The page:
and typically comes 500 square feet to
the pallet. When ordering, make sure to
ask how many square feet will come to
the pallet. Knowing this may help to determine
where pallets will be placed for ease
you have yet to choose a type of grass
for your new lawn go to:
The Right Grass
you live in the state of Georgia, or surrounding
areas in bordering states, give us a call
and we'll be happy to give you a quote:
3 - Turf Installation
your lawn immediately upon delivery. Begin
watering lawn within 30 minutes of installation.
Turf is a living plant that requires ground
contact and moisture to survive!
by installing turf along the longest straight
line, such as a driveway or sidewalk.
This first line is important, as it will
help you establish the entire lawn correctly.
Butt and push edges and ends against each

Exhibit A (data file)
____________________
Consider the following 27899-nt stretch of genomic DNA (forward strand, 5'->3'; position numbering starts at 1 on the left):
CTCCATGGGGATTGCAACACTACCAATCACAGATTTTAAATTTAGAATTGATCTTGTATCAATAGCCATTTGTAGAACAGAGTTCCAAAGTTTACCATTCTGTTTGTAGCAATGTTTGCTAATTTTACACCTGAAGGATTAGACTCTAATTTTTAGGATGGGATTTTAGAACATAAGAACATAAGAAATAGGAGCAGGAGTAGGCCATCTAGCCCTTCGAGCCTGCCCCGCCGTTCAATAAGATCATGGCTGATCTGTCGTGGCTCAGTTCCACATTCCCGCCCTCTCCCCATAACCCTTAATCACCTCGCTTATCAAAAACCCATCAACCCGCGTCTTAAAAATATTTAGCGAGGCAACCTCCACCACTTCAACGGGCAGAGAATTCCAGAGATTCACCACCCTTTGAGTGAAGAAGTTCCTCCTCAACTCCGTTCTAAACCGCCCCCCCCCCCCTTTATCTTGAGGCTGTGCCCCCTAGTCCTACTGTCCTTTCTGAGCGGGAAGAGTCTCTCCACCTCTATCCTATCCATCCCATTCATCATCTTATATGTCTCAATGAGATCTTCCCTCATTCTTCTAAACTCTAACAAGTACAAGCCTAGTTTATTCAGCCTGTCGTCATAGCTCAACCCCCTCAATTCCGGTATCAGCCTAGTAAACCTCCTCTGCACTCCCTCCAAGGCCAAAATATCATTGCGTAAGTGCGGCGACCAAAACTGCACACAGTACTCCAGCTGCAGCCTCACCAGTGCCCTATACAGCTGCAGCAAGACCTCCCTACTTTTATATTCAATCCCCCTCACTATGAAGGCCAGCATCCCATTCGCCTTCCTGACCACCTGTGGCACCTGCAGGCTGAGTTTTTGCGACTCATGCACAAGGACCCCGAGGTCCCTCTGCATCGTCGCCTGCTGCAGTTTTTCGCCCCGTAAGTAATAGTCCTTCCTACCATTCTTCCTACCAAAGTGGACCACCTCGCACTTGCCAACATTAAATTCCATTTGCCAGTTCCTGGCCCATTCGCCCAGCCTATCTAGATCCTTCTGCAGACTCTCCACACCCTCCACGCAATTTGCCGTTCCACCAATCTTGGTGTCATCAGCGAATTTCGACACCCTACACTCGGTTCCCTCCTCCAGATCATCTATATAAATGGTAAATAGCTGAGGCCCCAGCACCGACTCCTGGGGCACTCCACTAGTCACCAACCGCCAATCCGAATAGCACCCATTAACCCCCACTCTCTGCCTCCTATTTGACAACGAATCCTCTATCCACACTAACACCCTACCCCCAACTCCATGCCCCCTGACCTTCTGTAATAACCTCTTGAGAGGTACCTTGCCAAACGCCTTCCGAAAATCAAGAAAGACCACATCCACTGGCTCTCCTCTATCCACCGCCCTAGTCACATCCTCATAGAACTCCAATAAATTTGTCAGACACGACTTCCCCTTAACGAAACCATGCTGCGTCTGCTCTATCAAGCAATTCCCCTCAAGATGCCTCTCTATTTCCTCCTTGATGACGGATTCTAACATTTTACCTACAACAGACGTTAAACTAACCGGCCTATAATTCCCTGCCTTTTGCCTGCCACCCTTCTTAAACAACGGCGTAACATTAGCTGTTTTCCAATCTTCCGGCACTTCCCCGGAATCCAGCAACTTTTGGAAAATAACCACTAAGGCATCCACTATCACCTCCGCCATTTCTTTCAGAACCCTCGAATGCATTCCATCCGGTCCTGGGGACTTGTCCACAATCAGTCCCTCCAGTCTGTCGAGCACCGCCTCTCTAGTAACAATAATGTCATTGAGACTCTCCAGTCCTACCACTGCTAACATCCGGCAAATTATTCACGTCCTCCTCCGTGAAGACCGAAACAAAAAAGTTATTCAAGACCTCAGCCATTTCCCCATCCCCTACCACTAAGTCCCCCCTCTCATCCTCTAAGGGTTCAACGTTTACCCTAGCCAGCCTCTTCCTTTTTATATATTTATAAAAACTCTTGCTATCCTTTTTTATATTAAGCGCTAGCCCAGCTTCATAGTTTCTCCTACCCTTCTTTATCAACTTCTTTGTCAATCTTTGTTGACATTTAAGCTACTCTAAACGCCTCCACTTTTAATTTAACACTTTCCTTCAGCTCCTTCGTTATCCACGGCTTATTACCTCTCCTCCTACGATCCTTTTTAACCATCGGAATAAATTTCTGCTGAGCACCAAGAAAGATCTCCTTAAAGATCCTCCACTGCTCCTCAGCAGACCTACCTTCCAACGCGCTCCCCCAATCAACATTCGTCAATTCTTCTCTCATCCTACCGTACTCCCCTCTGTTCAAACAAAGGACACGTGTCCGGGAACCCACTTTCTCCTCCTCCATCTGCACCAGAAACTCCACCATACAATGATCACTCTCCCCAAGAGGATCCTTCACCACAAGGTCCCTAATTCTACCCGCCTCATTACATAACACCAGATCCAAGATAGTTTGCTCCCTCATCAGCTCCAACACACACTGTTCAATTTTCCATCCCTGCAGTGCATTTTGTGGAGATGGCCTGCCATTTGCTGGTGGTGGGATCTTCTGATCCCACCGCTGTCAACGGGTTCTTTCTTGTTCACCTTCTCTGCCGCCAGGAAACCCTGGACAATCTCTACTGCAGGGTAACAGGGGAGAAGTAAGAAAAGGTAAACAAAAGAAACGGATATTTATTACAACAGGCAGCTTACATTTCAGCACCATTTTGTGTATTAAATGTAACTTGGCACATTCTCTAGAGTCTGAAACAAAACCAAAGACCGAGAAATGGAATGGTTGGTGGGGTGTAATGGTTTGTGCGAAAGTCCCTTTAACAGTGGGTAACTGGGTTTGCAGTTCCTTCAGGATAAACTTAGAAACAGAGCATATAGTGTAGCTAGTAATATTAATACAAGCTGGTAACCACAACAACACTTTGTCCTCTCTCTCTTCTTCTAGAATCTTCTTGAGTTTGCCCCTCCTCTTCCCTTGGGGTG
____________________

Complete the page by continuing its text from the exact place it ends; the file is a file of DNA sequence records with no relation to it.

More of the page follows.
other tightly, without stretching. Avoid
gaps or overlaps. Stagger the joints in
each row in
a brick-like fashion as shown in the diagram
a sharp knife, machete or hatchet to trim
around sprinkler heads, sidewalks, etc.
Avoid leaving small strips at outer edges
as they will not retain moisture. On slopes,
place the turf pieces across the slope,
instead of up or down the slope.
installing on an especially rainy or wet
day, sometimes it helps to use some strips
of plywood to help you from sinking into
the new soil area. As you lay an area,
place some runner strips of plywood down
to get to the next area.
installing the turf, roll the entire area